Fasting and exercise: The benefits of fitness through fasting
Fasting is one of those terms that show up a lot in the health and fitness world.
Like Kale, Juicing, and supplements, fasting has experienced a surge in popularity over the last couple of years. Although fasting for fitness has actually been around for centuries, it’s recent explosion comes in part because a lot of celebs are adding intermittent fasting and exercise to their routines.
If it’s good enough for Wolverine, then it’s good enough for us.
So, what exactly is fasting and how can exercise and intermittent fasting work together to help you lose weight?
Let’s find out.
Fitness through fasting: What is intermittent fasting?
Fasting is all about having discipline.
When you fast, you stop eating for a certain period of time. When you fall asleep each night and attempt to get your eight hours, you’re technically fasting during that time.
Intermittent fasting, or “IF” is a practice used to enhance fitness.
With this strategy, you cycle between periods of eating, and fasting. That means you don’t have to worry about what you eat so much as when you eat it when you’re trying to lose weight.
As hunter-gatherers, us humans are pretty good at going without food for certain periods of time. You don’t have to snack every time you pass a vending machine or when you’re bored at work.
You can actively choose when you’re going to eat, and when you’re going to keep your stomach empty, for the sake of your metabolism.
What are the benefits of exercise and fasting?
Let’s get real for a sec.
Just because the celebs love intermittent fasting, doesn’t mean that you’re going to have a good time with it. Forcing yourself not to eat for several times a day can be hard work.
If you’re used to starting every morning with a fresh plate of eggs, then it’s going to take a lot of effort to force yourself to wait until 1pm to eat for the 16/8 method (more on that in a minute).
That means you’re going to need some motivation if you’re going to consider the benefits of exercise and intermittent fasting. Fortunately, we do have some science-backed evidence that suggests a little short-term starvation could be good for you.
If all that wasn’t enough to convince you, how about the fact that fasting for fitness gives you a killer body?
Because you eat fewer meals, and hopefully less calories, you’re automatically going to start losing weight. Fasting can also increase your metabolic rate, so when you do eat fat doesn’t stay in your system for as long.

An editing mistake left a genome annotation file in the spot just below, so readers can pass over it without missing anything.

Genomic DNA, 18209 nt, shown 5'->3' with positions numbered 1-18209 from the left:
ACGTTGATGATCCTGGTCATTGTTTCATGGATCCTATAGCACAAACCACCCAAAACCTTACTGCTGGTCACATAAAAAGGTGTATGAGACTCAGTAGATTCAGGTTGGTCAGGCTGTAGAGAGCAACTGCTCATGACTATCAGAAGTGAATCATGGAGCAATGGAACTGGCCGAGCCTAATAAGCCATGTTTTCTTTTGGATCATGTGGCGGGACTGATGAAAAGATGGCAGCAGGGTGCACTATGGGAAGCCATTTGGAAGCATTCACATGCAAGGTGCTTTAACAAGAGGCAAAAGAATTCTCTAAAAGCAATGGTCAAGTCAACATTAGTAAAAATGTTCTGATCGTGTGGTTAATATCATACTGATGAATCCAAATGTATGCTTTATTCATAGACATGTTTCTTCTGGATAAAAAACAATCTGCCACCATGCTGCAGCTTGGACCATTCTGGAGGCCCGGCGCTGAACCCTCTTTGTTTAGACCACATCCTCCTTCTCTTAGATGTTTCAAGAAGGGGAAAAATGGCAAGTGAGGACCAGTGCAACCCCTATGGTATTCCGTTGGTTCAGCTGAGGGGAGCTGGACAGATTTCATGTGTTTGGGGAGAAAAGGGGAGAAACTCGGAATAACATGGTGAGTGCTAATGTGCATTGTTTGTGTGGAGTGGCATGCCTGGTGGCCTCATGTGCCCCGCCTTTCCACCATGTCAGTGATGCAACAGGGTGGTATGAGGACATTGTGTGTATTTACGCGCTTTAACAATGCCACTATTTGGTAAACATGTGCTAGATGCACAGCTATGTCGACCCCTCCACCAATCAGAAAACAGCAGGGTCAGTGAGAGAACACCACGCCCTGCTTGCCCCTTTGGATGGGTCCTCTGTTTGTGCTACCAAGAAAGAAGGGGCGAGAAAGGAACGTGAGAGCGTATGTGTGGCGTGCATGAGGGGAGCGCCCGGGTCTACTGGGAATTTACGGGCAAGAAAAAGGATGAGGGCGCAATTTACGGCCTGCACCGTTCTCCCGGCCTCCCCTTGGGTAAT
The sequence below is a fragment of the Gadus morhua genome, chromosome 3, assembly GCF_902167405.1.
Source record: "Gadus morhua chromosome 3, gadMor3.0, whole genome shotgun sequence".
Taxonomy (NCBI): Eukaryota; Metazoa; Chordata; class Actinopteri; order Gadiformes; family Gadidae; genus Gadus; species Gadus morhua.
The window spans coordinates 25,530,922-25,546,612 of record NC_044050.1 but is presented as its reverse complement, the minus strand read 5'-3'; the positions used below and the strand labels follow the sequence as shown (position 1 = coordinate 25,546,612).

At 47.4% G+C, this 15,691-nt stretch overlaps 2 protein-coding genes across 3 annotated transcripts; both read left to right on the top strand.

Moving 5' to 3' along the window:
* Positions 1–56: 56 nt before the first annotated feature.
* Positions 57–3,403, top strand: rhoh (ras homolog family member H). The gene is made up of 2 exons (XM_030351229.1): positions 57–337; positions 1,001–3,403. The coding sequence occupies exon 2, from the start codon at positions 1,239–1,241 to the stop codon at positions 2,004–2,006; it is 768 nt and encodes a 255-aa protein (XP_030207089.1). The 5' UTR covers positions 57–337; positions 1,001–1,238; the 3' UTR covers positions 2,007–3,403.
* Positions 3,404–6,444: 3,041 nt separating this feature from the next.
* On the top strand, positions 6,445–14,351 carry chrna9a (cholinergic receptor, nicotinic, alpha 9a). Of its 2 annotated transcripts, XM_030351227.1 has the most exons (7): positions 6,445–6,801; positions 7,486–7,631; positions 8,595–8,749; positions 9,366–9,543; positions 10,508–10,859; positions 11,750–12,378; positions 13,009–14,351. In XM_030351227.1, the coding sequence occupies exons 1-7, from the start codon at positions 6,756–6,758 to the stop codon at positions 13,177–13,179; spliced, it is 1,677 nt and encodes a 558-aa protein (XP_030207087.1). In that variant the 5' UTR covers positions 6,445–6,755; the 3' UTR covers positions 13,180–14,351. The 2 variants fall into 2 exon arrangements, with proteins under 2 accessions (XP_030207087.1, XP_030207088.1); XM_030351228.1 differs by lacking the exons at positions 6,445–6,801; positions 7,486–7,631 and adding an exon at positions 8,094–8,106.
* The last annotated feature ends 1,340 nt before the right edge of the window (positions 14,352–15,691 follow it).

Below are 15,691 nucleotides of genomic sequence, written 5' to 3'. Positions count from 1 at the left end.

You don’t just bust fat with fasting – you get rid of that pesky belly fat that can contribute to a higher risk of disease.
So, how do you get started with fasting and exercise?
Exercise and fasting: The methods
There are several ways to approach intermittent fasting. All of these strategies involve splitting your week or day into periods when you eat, and times when you don’t.
These methods are the most popular:
The 16/8 method: Known as the Leangains protocol, this period involves skipping your breakfast and restricting your everyday eating periods to an eight-hour session. That means that for 16 hours of every day, you eat absolutely nothing.
The 5:12 diet: This strategy asks you to eat only 500-600 calories on two days of the week (non-consecutively). You can eat normally for the rest of the week.
Eat-stop-eat: With this strategy, you stop eating for 24 hours, once or twice a week. You might not eat from 12 pm one day to 12 pm the next day.
All of these strategies restrict your calorie intake, which helps you to lose weight.
However you need to make sure that you’re blending exercise and intermittent fasting properly. That’s because you can easily lose muscle at the same time as fat if you aren’t careful.
Achieving fitness through fasting isn’t just about picking the right method of fasting. You also need to know how to work out while you’re reducing your calorie intake.
If you’re planning on committing to long-term fasting and exercise, you’ll need to build a workout routine that’s catered to your calorie intake.
Intermittent fasting and exercise: Getting started